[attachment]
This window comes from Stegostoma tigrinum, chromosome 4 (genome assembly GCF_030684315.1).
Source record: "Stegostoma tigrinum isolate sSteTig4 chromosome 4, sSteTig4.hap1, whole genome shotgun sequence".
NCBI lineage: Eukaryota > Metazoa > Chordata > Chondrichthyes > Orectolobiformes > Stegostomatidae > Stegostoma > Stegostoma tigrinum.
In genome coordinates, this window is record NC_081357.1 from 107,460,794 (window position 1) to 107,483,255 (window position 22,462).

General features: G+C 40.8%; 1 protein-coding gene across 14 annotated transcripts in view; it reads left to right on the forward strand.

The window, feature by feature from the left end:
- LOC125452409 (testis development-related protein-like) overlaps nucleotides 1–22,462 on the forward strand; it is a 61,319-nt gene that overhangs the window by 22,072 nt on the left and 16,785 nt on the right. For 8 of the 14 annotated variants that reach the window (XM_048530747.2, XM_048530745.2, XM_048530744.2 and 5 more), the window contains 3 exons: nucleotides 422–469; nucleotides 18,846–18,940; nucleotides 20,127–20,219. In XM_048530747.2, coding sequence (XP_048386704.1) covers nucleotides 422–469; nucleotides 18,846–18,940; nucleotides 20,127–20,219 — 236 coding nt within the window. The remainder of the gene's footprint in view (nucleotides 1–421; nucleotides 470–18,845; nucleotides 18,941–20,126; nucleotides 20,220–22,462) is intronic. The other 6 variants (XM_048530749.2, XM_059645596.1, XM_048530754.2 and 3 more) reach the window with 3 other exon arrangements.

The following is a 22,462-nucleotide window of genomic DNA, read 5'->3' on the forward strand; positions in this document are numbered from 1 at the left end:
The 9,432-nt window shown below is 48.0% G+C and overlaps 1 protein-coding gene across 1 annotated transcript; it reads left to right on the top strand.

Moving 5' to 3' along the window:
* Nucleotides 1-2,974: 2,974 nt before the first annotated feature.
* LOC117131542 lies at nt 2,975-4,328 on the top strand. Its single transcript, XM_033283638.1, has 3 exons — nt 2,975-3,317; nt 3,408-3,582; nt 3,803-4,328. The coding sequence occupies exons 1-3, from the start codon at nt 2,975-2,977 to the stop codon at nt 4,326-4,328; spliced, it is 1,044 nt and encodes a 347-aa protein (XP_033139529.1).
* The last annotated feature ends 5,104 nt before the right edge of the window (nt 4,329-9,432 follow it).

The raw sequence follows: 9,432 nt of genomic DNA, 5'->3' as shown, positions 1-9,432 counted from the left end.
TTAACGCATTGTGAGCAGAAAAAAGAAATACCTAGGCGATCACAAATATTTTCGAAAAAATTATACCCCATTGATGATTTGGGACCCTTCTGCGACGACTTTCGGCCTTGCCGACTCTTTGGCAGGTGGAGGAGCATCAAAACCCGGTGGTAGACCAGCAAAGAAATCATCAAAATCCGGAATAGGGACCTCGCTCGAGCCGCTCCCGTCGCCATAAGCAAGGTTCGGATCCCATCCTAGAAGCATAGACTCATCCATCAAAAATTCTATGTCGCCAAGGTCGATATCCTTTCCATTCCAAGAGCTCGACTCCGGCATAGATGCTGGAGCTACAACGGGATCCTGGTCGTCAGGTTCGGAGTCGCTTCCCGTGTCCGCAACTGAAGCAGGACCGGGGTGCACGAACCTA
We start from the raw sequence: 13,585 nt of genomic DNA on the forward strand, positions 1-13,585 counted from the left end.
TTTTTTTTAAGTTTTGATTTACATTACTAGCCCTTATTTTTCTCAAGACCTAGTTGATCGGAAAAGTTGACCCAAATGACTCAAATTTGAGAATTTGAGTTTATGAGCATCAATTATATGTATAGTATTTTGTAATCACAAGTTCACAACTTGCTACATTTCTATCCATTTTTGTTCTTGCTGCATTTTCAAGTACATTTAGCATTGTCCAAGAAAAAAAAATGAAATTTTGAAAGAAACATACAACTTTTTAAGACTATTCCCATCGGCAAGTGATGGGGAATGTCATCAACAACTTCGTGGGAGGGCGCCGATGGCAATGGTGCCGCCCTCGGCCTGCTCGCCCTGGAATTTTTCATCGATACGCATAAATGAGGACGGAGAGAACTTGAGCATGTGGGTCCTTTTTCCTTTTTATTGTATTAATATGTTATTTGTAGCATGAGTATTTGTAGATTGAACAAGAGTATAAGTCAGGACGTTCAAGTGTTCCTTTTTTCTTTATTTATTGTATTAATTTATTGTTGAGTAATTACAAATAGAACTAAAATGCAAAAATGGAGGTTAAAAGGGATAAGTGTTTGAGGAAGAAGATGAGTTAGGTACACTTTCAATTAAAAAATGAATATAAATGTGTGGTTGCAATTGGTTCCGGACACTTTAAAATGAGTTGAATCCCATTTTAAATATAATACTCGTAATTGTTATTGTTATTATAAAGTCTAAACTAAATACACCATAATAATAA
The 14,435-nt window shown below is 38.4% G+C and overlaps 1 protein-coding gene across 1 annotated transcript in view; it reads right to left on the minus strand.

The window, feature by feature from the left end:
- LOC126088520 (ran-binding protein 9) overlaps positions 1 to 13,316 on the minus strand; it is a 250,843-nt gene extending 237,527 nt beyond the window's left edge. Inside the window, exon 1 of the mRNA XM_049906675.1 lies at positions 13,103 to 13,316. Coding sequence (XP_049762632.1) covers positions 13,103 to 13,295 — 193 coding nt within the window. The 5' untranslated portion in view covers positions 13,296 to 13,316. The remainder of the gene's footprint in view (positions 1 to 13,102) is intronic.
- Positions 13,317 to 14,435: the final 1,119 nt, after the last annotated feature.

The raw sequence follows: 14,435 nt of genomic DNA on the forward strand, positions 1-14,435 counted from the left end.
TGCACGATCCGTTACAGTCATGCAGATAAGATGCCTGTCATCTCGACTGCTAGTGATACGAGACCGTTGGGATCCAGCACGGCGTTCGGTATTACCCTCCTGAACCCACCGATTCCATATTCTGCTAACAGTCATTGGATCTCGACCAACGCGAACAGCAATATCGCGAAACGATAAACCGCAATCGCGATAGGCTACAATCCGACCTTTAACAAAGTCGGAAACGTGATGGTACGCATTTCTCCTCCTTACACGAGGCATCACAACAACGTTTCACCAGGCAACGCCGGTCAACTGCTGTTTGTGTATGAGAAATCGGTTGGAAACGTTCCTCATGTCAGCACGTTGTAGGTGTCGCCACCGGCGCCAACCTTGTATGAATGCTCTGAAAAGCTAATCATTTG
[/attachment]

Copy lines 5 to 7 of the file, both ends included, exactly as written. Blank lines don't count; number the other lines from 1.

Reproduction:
General features: G+C 40.8%; 1 protein-coding gene across 14 annotated transcripts in view; it reads left to right on the forward strand.

The window, feature by feature from the left end:
- LOC125452409 (testis development-related protein-like) overlaps nucleotides 1–22,462 on the forward strand; it is a 61,319-nt gene that overhangs the window by 22,072 nt on the left and 16,785 nt on the right. For 8 of the 14 annotated variants that reach the window (XM_048530747.2, XM_048530745.2, XM_048530744.2 and 5 more), the window contains 3 exons: nucleotides 422–469; nucleotides 18,846–18,940; nucleotides 20,127–20,219. In XM_048530747.2, coding sequence (XP_048386704.1) covers nucleotides 422–469; nucleotides 18,846–18,940; nucleotides 20,127–20,219 — 236 coding nt within the window. The remainder of the gene's footprint in view (nucleotides 1–421; nucleotides 470–18,845; nucleotides 18,941–20,126; nucleotides 20,220–22,462) is intronic. The other 6 variants (XM_048530749.2, XM_059645596.1, XM_048530754.2 and 3 more) reach the window with 3 other exon arrangements.